Sorry I've been gone for awhile. I'm on the last chapter of my second book and simultaneously preparing to launch a new edition of Orphan's Quest under the banner of my new publishing label, Glynworks Publishing. On top of all that, I had Easter dinner to cook for the whole family, my cousin came to visit for a week and I've felt like crap for the last ten days or so. All and all, a pretty full couple of weeks.
I'll be back again soon. I just need to finish up the book first and pass it to my panel of critics. I had to pop in though and share this with you guys though, cuz it's so frickin exciting! Okay, exciting to me anyway. I sent Sal Sapienza, who many of you will recognize as the critically acclaimed author of the novel Seventy Times Seven, a copy of Orphan's Quest and asked him if he would read it and maybe give me a little blurb of feedback to put on the back cover of my books. He totally surprised me by writing an entire review! That fact alone is thrilling in itself. The fact that he loved the book put me right up on cloud nine. I'll let you read it for yourself. I don't think it has appeared yet on Amazon, so I'll post it below:
Truth be told, Orphan's Quest is not the kind of book I normally gravitate towards. The fantasy genre - with its mythical characters and otherworldly settings - has always been off-putting to a realist like me.
The first few pages of Orphan's Quest - with its explanation of time equivalences and a detailed terrain map - seemed only to confirm my prejudices.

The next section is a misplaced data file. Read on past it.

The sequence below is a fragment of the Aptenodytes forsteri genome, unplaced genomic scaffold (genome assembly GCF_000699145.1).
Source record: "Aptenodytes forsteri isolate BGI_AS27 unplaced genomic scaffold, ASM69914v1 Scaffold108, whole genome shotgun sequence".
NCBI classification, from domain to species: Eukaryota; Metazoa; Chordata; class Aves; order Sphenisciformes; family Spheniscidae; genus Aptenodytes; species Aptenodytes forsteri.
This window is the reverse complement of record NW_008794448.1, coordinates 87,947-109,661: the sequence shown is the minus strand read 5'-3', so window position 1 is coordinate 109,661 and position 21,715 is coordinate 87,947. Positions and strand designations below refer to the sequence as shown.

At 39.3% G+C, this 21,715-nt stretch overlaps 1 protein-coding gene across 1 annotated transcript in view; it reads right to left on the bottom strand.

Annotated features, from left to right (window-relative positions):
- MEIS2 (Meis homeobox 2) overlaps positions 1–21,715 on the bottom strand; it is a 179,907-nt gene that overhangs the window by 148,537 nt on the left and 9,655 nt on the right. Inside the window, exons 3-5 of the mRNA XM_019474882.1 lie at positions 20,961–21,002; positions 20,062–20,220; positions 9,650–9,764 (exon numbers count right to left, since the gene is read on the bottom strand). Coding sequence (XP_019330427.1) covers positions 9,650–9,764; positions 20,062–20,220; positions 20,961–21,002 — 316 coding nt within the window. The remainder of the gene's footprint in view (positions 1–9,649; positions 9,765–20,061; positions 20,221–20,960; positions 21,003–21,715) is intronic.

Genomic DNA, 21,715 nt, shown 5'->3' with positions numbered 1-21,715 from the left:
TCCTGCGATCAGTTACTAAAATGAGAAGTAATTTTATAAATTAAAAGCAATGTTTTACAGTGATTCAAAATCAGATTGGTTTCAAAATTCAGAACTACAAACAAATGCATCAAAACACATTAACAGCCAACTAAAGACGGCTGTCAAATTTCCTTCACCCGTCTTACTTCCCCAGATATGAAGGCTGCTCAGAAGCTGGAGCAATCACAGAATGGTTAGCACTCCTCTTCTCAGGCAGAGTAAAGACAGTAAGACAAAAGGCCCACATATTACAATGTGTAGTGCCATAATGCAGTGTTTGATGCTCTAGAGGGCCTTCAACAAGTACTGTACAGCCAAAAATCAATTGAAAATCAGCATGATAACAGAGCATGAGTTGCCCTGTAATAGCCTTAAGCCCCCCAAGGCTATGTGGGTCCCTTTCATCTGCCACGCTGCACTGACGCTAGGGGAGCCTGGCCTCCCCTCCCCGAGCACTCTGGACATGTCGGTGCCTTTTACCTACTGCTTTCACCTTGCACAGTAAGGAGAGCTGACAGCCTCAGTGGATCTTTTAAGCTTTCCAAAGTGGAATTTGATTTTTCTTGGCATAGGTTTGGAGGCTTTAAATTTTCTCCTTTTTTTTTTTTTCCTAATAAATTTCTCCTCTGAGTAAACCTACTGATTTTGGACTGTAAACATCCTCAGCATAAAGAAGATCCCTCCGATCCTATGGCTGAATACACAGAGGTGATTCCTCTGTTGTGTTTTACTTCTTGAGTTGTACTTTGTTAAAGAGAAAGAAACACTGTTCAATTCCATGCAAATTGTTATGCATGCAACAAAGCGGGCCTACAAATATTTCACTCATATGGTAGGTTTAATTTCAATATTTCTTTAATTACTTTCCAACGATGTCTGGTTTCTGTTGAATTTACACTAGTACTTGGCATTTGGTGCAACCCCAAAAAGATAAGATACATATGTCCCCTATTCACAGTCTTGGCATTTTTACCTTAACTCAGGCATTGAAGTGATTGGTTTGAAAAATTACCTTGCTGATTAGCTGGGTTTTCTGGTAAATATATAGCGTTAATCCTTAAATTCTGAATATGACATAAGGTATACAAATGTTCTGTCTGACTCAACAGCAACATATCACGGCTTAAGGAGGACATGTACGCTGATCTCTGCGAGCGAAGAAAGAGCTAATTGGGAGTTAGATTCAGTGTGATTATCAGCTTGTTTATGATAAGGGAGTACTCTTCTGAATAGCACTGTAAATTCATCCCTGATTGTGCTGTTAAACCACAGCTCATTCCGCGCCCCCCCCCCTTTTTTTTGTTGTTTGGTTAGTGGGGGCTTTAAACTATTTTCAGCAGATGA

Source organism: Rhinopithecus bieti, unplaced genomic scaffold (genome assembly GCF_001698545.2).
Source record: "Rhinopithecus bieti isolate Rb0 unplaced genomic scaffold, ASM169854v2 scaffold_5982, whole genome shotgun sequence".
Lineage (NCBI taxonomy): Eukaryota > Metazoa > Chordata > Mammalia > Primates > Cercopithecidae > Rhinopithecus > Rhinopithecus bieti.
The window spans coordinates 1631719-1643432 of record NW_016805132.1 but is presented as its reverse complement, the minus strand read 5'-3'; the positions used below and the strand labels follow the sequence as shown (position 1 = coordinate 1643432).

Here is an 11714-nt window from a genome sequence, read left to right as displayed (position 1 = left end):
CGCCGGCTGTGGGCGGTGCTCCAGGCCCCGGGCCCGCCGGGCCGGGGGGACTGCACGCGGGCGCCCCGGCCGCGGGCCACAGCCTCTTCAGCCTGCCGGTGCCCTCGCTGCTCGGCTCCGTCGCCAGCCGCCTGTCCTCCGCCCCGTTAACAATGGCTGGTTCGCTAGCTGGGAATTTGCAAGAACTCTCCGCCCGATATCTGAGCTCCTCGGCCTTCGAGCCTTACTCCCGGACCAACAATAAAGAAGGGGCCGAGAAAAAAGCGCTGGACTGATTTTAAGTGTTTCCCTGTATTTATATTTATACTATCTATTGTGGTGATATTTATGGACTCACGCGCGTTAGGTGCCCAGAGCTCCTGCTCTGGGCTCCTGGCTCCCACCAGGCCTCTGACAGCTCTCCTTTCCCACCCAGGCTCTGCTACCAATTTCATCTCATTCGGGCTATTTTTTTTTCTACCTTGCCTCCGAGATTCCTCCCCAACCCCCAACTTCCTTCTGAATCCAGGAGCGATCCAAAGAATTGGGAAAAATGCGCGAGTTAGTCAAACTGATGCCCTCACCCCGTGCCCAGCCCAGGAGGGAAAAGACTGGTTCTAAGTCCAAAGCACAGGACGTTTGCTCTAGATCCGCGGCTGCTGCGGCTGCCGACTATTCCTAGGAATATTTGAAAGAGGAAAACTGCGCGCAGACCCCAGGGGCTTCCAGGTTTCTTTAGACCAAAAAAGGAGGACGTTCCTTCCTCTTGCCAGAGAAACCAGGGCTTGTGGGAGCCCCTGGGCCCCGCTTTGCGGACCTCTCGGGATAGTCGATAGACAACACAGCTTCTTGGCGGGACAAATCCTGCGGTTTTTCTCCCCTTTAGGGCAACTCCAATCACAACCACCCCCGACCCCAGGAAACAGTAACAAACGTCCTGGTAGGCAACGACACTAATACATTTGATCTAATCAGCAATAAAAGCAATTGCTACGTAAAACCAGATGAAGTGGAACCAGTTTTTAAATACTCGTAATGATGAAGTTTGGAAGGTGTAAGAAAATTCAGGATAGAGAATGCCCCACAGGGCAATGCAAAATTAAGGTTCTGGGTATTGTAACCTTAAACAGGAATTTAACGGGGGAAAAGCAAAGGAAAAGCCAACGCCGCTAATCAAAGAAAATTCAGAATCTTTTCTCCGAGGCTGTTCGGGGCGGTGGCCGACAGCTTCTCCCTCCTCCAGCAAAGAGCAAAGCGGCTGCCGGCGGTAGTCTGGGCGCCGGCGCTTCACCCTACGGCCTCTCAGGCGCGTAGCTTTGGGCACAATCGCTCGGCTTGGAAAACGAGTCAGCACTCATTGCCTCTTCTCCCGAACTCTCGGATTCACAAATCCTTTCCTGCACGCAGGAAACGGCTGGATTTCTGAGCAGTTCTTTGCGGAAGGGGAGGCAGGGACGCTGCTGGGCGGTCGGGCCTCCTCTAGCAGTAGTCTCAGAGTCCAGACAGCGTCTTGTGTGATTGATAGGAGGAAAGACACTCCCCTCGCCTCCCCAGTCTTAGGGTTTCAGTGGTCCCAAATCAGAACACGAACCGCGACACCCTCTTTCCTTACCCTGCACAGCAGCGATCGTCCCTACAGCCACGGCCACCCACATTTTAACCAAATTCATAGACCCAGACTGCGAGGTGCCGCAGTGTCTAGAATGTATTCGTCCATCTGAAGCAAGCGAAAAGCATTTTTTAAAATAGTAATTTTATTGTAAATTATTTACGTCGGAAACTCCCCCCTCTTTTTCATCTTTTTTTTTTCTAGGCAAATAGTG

And then I began the narrative and a wonderfully surprising thing happened - I was hooked! Yes, Orphan's Quest has elves, giants, ratmen and magic pendants, yet what kept the pages turning for me were Pat Nelson Childs' beautifully drawn characters who are so relatable (dare I say, so human?) and whose journeys are so incredibly moving.
The gay romance between the book's orphan teen protagonist, Rokey, and the handsome Flaskamper is totally heartwarming and believable - this despite the fact that Flash is an elf! In one of my favorite tender scenes, Flaskamper's mother tells him, 'Sharing yourself - your true self - is a tremendous risk.' It's a universal theme, but one especially relevant to the gay reader.
Rokey and Flash - along with a trio of other outcasts - band together and form a family. The book is ultimately about the search for our authentic selves and how sometimes we need to leave behind our biological families - and create new ones of our own choosing - in order to discover who we truly are.
Orphan's Quest is a magical first novel full of romance, adventure and self-discovery. Most admirably, though, it forever changed my perception of the genre and demonstrated that a fantasy novel can speak so beautifully to the heart of a die-hard realist like me.
- Sal Sapienza, author of Seventy Times Seven
Okay, can you see why I'm pretty excited? I just had to share that with you guys. Needless to say, that baby goes right into my press kit.
Alright, gotta go. I'm going to tool around a bit and see what's going on. I also have an announcement to make about the GLM project. I'll do that in a seperate post.
Thanks to all of you who have been so supportive of me and the book. I really appreciate all your feedback and enthusiasm. It has helped to erase any doubts I had that my work could be enjoyed and appreciated by a teen audience.
Ciao for now guys!